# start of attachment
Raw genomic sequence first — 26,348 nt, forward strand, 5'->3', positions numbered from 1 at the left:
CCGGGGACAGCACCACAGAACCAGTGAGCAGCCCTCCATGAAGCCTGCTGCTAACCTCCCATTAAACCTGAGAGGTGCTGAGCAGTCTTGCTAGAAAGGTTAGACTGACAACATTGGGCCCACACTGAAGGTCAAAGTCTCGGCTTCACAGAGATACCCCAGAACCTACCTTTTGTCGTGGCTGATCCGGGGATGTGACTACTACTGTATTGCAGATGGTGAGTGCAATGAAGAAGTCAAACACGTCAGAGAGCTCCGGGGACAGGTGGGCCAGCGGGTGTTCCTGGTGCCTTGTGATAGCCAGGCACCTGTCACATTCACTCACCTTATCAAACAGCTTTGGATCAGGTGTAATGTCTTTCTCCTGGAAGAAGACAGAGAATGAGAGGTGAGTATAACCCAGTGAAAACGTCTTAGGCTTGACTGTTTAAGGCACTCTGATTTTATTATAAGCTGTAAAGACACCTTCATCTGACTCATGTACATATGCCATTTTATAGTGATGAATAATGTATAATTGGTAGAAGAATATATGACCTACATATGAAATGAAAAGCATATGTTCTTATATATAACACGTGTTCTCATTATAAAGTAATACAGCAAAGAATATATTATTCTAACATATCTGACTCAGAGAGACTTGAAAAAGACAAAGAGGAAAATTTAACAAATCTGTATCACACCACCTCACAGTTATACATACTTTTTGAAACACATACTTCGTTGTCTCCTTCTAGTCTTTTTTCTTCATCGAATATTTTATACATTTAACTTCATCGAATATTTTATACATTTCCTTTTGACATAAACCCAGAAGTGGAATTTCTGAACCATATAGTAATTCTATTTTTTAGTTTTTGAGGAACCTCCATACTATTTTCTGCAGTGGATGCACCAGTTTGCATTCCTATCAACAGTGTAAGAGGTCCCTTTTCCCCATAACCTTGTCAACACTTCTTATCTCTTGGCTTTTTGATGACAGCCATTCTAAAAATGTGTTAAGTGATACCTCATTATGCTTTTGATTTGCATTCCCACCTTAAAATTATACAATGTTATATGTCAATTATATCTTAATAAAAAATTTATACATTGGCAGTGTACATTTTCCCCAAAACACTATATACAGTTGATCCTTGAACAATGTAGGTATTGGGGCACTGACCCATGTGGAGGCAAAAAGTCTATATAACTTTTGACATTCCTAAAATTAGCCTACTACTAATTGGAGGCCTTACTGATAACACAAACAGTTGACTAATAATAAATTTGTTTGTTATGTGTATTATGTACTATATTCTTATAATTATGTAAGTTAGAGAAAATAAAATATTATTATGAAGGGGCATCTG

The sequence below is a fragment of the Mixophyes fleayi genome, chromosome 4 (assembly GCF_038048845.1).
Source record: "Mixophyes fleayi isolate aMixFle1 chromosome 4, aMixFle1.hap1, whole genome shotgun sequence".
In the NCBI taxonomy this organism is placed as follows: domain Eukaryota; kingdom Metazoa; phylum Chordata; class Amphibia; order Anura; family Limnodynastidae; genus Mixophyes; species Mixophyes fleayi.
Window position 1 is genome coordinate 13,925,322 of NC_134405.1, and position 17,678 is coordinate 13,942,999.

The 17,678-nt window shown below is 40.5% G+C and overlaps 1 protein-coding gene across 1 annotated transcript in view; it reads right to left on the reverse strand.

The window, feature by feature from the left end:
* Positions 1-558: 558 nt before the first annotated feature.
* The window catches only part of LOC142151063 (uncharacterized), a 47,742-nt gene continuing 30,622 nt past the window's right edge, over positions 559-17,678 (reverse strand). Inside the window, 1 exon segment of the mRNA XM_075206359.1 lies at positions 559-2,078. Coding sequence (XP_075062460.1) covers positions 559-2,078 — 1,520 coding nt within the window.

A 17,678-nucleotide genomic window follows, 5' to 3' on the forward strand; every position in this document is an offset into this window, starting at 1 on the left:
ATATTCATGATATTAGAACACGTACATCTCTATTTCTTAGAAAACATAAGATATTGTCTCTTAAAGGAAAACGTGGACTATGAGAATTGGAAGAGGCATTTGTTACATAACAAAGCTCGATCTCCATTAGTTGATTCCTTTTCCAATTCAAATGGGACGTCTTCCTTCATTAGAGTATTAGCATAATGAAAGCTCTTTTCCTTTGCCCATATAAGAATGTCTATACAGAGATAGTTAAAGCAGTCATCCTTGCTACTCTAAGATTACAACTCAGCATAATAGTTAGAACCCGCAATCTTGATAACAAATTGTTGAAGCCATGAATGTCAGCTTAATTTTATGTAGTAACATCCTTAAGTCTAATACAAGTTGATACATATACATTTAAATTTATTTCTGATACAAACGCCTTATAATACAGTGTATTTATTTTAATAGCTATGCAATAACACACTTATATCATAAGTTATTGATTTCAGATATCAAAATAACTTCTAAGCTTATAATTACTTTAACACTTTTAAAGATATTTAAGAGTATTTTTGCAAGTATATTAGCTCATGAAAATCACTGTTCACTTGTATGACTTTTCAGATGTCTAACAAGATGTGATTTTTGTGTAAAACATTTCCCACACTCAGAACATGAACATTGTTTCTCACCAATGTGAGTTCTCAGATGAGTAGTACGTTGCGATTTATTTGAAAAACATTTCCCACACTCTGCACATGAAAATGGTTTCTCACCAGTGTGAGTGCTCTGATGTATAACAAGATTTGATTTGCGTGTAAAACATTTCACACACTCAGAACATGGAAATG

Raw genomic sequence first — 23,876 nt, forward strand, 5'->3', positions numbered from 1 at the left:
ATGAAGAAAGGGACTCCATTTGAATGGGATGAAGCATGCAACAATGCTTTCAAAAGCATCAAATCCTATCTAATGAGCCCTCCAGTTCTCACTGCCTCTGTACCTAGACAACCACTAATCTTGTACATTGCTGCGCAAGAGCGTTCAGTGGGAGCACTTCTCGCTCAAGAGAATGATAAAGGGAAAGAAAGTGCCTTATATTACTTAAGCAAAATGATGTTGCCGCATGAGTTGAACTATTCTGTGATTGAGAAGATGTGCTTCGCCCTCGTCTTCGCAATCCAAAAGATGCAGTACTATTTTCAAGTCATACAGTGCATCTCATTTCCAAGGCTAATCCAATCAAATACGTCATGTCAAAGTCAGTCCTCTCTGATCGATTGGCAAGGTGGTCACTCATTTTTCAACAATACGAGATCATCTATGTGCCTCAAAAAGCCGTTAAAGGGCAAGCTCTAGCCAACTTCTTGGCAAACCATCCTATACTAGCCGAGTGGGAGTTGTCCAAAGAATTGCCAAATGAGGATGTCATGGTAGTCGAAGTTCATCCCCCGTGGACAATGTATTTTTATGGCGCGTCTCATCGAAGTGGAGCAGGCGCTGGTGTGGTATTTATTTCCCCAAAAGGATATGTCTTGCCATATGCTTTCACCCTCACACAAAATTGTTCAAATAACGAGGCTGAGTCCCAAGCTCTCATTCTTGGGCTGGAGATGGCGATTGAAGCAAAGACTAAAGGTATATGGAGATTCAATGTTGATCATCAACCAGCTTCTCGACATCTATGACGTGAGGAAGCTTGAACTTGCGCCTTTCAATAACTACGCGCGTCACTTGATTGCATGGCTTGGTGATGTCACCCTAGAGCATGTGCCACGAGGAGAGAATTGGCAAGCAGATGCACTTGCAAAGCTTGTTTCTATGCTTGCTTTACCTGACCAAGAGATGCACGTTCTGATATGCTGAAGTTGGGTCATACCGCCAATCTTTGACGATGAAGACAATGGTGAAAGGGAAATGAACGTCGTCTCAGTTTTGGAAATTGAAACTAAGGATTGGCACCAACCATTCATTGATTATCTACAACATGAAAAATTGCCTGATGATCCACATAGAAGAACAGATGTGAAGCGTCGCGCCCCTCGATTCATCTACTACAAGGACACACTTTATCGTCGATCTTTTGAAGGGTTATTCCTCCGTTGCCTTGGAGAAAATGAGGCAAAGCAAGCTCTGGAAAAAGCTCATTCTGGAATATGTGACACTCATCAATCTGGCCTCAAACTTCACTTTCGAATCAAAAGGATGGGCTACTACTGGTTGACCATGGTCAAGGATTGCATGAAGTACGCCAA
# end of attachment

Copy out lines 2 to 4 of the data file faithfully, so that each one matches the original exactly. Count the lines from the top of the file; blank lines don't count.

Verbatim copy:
CCGGGGACAGCACCACAGAACCAGTGAGCAGCCCTCCATGAAGCCTGCTGCTAACCTCCCATTAAACCTGAGAGGTGCTGAGCAGTCTTGCTAGAAAGGTTAGACTGACAACATTGGGCCCACACTGAAGGTCAAAGTCTCGGCTTCACAGAGATACCCCAGAACCTACCTTTTGTCGTGGCTGATCCGGGGATGTGACTACTACTGTATTGCAGATGGTGAGTGCAATGAAGAAGTCAAACACGTCAGAGAGCTCCGGGGACAGGTGGGCCAGCGGGTGTTCCTGGTGCCTTGTGATAGCCAGGCACCTGTCACATTCACTCACCTTATCAAACAGCTTTGGATCAGGTGTAATGTCTTTCTCCTGGAAGAAGACAGAGAATGAGAGGTGAGTATAACCCAGTGAAAACGTCTTAGGCTTGACTGTTTAAGGCACTCTGATTTTATTATAAGCTGTAAAGACACCTTCATCTGACTCATGTACATATGCCATTTTATAGTGATGAATAATGTATAATTGGTAGAAGAATATATGACCTACATATGAAATGAAAAGCATATGTTCTTATATATAACACGTGTTCTCATTATAAAGTAATACAGCAAAGAATATATTATTCTAACATATCTGACTCAGAGAGACTTGAAAAAGACAAAGAGGAAAATTTAACAAATCTGTATCACACCACCTCACAGTTATACATACTTTTTGAAACACATACTTCGTTGTCTCCTTCTAGTCTTTTTTCTTCATCGAATATTTTATACATTTAACTTCATCGAATATTTTATACATTTCCTTTTGACATAAACCCAGAAGTGGAATTTCTGAACCATATAGTAATTCTATTTTTTAGTTTTTGAGGAACCTCCATACTATTTTCTGCAGTGGATGCACCAGTTTGCATTCCTATCAACAGTGTAAGAGGTCCCTTTTCCCCATAACCTTGTCAACACTTCTTATCTCTTGGCTTTTTGATGACAGCCATTCTAAAAATGTGTTAAGTGATACCTCATTATGCTTTTGATTTGCATTCCCACCTTAAAATTATACAATGTTATATGTCAATTATATCTTAATAAAAAATTTATACATTGGCAGTGTACATTTTCCCCAAAACACTATATACAGTTGATCCTTGAACAATGTAGGTATTGGGGCACTGACCCATGTGGAGGCAAAAAGTCTATATAACTTTTGACATTCCTAAAATTAGCCTACTACTAATTGGAGGCCTTACTGATAACACAAACAGTTGACTAATAATAAATTTGTTTGTTATGTGTATTATGTACTATATTCTTATAATTATGTAAGTTAGAGAAAATAAAATATTATTATGAAGGGGCATCTG

The sequence below is a fragment of the Mixophyes fleayi genome, chromosome 4 (assembly GCF_038048845.1).
Source record: "Mixophyes fleayi isolate aMixFle1 chromosome 4, aMixFle1.hap1, whole genome shotgun sequence".